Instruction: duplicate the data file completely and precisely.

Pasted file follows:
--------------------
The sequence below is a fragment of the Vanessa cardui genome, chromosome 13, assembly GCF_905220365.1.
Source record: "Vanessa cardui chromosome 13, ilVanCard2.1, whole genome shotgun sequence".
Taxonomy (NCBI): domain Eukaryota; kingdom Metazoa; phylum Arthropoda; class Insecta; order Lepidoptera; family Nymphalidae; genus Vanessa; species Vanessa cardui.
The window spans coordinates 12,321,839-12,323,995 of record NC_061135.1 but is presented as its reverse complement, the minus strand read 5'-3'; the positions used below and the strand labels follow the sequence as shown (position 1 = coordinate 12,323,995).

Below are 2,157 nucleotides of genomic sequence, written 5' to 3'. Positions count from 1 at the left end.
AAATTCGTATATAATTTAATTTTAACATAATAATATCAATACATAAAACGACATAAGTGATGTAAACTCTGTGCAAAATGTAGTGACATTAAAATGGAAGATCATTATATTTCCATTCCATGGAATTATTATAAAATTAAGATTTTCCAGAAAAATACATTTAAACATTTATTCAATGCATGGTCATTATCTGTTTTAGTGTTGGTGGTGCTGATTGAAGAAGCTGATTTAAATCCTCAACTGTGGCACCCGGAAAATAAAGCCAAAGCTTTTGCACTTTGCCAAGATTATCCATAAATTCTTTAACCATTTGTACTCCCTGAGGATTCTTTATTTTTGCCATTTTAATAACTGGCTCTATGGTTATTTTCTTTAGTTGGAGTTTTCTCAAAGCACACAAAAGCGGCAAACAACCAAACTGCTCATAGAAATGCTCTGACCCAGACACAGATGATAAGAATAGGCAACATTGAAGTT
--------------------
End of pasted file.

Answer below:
The sequence below is a fragment of the Vanessa cardui genome, chromosome 13, assembly GCF_905220365.1.
Source record: "Vanessa cardui chromosome 13, ilVanCard2.1, whole genome shotgun sequence".
Taxonomy (NCBI): domain Eukaryota; kingdom Metazoa; phylum Arthropoda; class Insecta; order Lepidoptera; family Nymphalidae; genus Vanessa; species Vanessa cardui.
The window spans coordinates 12,321,839-12,323,995 of record NC_061135.1 but is presented as its reverse complement, the minus strand read 5'-3'; the positions used below and the strand labels follow the sequence as shown (position 1 = coordinate 12,323,995).

Below are 2,157 nucleotides of genomic sequence, written 5' to 3'. Positions count from 1 at the left end.
AAATTCGTATATAATTTAATTTTAACATAATAATATCAATACATAAAACGACATAAGTGATGTAAACTCTGTGCAAAATGTAGTGACATTAAAATGGAAGATCATTATATTTCCATTCCATGGAATTATTATAAAATTAAGATTTTCCAGAAAAATACATTTAAACATTTATTCAATGCATGGTCATTATCTGTTTTAGTGTTGGTGGTGCTGATTGAAGAAGCTGATTTAAATCCTCAACTGTGGCACCCGGAAAATAAAGCCAAAGCTTTTGCACTTTGCCAAGATTATCCATAAATTCTTTAACCATTTGTACTCCCTGAGGATTCTTTATTTTTGCCATTTTAATAACTGGCTCTATGGTTATTTTCTTTAGTTGGAGTTTTCTCAAAGCACACAAAAGCGGCAAACAACCAAACTGCTCATAGAAATGCTCTGACCCAGACACAGATGATAAGAATAGGCAACATTGAAGTT